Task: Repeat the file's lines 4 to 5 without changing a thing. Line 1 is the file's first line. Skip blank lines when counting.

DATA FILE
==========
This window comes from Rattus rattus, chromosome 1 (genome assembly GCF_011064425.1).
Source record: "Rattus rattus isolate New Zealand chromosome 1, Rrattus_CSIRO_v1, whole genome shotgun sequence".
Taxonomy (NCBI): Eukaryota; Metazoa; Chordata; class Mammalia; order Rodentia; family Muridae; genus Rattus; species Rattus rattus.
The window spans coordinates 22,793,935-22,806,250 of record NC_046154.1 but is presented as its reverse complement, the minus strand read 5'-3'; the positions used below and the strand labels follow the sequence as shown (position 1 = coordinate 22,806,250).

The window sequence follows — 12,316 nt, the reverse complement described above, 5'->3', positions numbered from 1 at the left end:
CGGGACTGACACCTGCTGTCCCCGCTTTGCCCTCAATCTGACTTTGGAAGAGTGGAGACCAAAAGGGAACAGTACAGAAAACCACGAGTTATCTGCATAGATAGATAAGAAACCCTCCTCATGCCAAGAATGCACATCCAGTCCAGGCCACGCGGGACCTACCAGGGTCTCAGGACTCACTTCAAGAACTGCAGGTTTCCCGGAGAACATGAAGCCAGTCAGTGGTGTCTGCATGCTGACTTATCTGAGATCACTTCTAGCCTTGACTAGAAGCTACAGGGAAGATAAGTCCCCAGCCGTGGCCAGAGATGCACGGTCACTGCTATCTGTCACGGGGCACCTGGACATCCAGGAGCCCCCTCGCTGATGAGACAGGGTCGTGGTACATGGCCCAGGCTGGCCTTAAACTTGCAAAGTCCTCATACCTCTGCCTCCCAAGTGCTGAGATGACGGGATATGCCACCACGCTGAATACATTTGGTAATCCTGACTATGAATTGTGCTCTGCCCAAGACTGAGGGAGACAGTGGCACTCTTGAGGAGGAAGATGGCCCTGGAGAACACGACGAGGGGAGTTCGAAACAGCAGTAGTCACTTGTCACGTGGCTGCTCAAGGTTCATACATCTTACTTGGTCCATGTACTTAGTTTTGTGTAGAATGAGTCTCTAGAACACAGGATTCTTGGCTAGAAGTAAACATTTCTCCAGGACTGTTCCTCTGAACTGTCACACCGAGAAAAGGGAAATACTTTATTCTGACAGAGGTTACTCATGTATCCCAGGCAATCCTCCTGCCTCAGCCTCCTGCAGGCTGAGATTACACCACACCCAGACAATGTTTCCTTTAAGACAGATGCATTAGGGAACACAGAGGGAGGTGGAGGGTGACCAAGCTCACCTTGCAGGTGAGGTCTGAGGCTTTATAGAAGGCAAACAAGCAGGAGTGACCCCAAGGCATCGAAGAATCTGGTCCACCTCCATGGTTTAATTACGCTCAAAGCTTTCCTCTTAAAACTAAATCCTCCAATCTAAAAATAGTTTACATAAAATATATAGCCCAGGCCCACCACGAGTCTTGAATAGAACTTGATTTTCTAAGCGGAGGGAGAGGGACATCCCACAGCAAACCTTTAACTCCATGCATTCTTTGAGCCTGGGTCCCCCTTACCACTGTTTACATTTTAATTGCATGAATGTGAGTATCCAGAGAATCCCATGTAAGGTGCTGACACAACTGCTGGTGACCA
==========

The window spans coordinates 22,793,935-22,806,250 of record NC_046154.1 but is presented as its reverse complement, the minus strand read 5'-3'; the positions used below and the strand labels follow the sequence as shown (position 1 = coordinate 22,806,250).

The window sequence follows — 12,316 nt, the reverse complement described above, 5'->3', positions numbered from 1 at the left end: